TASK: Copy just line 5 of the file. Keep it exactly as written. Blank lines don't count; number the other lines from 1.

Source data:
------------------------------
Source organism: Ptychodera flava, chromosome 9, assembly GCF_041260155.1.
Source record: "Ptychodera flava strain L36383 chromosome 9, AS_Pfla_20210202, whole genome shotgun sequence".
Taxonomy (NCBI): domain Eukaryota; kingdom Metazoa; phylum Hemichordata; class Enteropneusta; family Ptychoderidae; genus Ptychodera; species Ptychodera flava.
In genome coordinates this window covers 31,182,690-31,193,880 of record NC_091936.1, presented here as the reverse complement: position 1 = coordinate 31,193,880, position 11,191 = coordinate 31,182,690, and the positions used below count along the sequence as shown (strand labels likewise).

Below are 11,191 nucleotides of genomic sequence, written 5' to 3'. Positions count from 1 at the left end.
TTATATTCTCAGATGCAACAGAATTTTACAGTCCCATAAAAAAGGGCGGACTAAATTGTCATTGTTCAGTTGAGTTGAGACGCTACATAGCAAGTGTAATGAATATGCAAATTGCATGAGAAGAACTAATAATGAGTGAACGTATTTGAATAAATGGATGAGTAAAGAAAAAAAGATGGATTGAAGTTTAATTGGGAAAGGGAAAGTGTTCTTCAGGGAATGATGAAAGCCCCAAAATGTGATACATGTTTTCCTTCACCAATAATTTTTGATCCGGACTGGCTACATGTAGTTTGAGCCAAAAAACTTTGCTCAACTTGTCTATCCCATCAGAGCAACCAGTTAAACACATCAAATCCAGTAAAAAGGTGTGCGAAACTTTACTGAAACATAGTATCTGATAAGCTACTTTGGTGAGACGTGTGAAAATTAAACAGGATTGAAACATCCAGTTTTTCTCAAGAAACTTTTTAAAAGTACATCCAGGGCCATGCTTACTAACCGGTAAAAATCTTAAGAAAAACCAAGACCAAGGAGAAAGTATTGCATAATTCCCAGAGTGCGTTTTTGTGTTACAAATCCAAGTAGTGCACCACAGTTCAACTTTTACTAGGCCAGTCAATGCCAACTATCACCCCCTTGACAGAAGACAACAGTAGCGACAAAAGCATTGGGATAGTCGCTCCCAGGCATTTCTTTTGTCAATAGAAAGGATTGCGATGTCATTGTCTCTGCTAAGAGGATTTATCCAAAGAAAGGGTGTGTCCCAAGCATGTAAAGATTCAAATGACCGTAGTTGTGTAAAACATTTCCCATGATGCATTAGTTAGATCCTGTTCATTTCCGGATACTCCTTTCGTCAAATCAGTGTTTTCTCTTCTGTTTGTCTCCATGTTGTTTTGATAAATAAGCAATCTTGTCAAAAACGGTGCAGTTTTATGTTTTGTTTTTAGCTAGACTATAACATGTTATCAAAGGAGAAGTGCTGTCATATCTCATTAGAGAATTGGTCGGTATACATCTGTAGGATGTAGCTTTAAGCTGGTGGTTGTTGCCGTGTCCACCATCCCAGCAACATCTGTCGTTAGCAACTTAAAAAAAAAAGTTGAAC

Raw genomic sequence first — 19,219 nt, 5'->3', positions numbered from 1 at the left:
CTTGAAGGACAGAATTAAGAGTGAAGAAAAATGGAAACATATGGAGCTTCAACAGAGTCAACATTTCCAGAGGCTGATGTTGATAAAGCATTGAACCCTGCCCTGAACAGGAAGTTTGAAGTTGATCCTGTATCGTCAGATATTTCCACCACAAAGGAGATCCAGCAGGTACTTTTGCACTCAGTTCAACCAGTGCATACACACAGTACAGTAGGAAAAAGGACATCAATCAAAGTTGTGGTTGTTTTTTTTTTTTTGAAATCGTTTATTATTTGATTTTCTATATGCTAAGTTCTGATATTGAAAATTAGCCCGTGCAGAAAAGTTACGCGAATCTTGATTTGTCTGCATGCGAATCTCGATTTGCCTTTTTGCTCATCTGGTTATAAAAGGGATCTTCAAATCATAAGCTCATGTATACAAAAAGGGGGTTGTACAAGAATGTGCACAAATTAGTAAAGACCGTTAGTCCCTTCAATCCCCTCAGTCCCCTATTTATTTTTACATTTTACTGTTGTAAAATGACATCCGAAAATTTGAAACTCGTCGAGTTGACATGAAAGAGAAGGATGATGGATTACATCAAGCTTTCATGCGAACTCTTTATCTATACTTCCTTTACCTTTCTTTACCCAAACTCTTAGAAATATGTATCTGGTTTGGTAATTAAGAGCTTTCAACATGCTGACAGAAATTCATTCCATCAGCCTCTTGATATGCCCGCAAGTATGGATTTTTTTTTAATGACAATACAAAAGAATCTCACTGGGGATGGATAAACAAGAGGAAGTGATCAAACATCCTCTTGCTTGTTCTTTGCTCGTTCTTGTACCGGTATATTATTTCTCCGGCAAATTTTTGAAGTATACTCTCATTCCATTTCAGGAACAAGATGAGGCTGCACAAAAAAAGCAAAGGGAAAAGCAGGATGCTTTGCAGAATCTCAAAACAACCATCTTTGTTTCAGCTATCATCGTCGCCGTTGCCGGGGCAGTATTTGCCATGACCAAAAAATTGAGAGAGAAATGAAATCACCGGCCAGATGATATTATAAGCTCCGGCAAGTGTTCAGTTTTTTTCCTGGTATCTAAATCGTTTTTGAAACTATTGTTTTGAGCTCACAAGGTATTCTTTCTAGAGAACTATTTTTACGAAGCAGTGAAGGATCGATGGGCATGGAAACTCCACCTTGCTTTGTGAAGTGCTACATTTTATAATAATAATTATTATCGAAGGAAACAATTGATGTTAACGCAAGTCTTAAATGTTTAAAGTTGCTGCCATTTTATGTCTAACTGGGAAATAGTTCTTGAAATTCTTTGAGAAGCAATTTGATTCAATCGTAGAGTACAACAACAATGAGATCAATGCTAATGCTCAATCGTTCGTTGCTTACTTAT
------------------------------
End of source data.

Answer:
Below are 11,191 nucleotides of genomic sequence, written 5' to 3'. Positions count from 1 at the left end.